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Low Carb Diet Better than Low Fat Diet for Young Adults

Is a low carb diet better than a low fat diet for weight loss? Dr. Cederquist discusses which type of plan will give teens and young adults the most success.

Low-Carb vs. Low-Fat Diet for Young Adults who are Obese

Obesity is among the most important medical problems in the United States, with prevalence in one third of the population, and identification of effective dietary treatment has become a major public health priority.  Three popular diets- low fat, low carbohydrate, and low glycemic load—have recently received much attention.  Many inconsistencies have presented themselves in former studies, including the physiological differences among study participants in insulin secretion.

Determining whether insulin secretion affects weight loss is a subject of primary interest. Diets with a high glycemic load (the mathematical product of the glycemic index and the carbohydrate amount) result in higher postprandial insulin concentration, calorie for calorie, than those with a low glycemic load.  High insulin concentration after meals has been postulated to decrease availability of metabolic fuels several hours after a meal, causing hunger and overeating.

In a study published in JAMA in May 2007, researchers purposed to determine whether insulin secretion affects body fat loss among obese individuals consuming self-prepared diets.  They conducted an 18-month randomized controlled trial to compare the efficacy of a low-glycemic load/higher-fat diet with ad low-fat/higher-glycemic load diet.  Treatment intensity, treatment fidelity, nutrition education and dietary counseling strategies, and physical activity prescription were consistent between the diet groups.

The study followed 73 participants aged 18-35 years with BMIs of 30 and above, not exceeding 140kg (308 lbs) in total body weight, non-smokers, no recent adherence to a weight loss diet, and no other major illness (i.e. diabetes mellitus) as assessed by a medical history and laboratory screening tests.

In the Low-Glycemic Load Diet, participants were counseled to consume low-glycemic load foods (particularly nonstarchy vegetables, legumes and temperate fruits) and to limit intake of high-glycemic load foods (such as refined grains, starchy vegetables, fruit juices, and sweets). Attention was also directed toward consuming sources of healthful fat including nuts, seed and oils. Participants were instructed in appropriate serving sizes of each type of food. The target macronutrient composition was 40% of energy from carbohydrate from low glycemic sources, 35% from fat, and 25% from protein.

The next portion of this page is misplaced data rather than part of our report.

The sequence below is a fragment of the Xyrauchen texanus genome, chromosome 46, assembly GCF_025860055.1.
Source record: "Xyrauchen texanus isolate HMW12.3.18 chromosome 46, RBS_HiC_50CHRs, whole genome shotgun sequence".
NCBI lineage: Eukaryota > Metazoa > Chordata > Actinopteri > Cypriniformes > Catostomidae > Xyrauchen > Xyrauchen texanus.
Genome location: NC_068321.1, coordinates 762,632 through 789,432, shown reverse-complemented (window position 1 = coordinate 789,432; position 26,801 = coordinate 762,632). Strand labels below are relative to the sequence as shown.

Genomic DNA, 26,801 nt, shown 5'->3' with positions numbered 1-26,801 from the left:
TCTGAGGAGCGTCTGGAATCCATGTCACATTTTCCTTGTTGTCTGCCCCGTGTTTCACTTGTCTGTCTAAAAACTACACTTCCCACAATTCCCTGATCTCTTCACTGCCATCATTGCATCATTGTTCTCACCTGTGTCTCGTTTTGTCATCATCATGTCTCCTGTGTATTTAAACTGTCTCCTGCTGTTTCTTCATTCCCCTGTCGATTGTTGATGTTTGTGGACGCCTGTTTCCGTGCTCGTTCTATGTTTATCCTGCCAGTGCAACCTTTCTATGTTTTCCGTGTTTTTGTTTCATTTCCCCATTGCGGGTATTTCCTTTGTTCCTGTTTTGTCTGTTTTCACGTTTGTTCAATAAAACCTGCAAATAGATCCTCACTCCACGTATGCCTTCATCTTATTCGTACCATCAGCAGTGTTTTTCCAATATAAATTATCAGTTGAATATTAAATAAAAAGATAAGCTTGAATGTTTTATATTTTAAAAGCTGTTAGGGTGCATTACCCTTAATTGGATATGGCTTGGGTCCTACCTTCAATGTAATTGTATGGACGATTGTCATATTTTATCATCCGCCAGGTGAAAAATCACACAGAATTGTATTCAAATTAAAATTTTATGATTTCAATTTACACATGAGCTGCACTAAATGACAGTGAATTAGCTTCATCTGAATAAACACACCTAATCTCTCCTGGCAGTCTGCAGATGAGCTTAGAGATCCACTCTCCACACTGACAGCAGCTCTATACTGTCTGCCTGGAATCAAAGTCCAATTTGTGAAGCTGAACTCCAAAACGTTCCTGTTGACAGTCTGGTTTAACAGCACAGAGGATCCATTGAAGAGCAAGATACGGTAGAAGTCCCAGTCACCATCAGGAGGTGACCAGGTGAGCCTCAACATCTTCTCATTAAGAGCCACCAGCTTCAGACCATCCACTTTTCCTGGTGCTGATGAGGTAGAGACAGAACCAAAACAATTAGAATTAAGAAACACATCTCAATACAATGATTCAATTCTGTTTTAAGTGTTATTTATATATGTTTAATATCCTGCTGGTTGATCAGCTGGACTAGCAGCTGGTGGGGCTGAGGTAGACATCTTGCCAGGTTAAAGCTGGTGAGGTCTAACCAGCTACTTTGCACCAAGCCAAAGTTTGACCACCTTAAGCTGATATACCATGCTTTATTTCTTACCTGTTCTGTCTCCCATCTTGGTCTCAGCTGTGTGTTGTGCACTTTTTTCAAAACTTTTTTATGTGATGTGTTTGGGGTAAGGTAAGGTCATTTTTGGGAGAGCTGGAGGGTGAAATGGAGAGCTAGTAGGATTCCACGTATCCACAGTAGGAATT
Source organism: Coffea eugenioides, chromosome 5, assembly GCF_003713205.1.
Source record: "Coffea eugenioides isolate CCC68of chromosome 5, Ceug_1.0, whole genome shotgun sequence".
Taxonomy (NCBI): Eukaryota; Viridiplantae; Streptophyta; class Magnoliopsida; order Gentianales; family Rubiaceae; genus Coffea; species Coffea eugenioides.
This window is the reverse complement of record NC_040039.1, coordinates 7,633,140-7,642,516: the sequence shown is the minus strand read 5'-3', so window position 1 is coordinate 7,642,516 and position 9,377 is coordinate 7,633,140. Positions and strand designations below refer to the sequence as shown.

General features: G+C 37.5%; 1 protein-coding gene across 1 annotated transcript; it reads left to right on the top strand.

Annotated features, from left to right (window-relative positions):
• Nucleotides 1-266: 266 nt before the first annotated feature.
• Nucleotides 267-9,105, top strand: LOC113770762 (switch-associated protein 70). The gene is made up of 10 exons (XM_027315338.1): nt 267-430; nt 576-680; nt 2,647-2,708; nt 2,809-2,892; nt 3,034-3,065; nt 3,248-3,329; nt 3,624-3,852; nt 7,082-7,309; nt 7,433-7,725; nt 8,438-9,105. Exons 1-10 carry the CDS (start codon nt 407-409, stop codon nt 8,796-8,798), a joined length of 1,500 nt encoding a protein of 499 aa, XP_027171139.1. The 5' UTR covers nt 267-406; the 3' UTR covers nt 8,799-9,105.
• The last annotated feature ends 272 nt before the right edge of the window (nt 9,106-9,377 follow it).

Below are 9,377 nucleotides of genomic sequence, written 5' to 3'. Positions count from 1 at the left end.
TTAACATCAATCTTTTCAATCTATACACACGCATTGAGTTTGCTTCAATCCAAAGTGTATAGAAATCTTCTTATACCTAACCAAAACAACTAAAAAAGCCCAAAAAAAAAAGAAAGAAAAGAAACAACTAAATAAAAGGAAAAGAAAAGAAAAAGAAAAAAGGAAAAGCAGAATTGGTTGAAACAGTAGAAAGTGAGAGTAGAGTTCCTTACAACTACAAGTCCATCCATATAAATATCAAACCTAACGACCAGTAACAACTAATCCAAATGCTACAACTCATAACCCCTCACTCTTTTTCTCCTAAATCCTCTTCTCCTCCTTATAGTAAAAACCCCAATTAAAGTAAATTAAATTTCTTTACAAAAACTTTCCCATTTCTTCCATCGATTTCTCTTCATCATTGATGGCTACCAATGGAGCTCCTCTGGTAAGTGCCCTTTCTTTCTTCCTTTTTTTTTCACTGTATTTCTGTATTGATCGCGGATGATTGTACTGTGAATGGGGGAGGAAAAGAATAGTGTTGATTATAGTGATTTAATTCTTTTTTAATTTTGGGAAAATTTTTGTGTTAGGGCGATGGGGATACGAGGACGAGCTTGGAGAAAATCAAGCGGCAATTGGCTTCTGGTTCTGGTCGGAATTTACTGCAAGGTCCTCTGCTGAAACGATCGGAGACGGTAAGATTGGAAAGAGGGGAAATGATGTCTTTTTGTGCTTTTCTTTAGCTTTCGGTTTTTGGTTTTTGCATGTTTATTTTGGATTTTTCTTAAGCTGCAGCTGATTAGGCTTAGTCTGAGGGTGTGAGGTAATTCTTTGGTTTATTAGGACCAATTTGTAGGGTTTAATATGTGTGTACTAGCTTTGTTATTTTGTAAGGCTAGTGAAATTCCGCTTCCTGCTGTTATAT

In the Low-Fat Diet, Participants were counseled to consume low-fat grains, vegetables, fruits and legumes and to limit intake of added fats, sweets, and high-fat snacks.  The Target macronutrient composition was 55% of energy from carbohydrate, 20% from fat and 25% from protein.  The aim was to prescribe a diet consistent with low-fat guidelines. Participants in this group were also instructed on appropriate serving sizes of high-fat foods (e.g. butter) and sweets.

The diets were prescribed in increase satiety and therefore promote a negative energy balance.  Proposed mechanisms for this presumption involve improved access to metabolic fuels on the low-glycemic load diet, and decreased energy density on the low-fat diet. 

Researchers found that changes in body weight did not differ between the diet groups overall. However, Insulin concentration at 30 minutes after a dose of oral glucose was used as an effect modifier, and for subjects with an insulin concentration at 30 min above the median, the low-glycemic diet produced a greater decrease in weight (-5.8 vs. -1.2kg) and body fat percentage (-2.6% vs. -0.9%) than the low-fat diet at 18 months.  There were not any significant differences in these end points between diet groups for those with insulin concentration at 30 minutes below the median level.

In conclusion, reducing glycemic load may be especially important to achieve weight loss among individuals with high insulin secretion. Of note, in the full cohort, plasma HDL cholesterol and triglyceride concentrations improved more on the low-glycemic load diet, whereas LDL cholesterol concentration improved more on the low-fat diet.

JAMA, May 16, 2007—Vol 297, No. 19 pp 2092-2101

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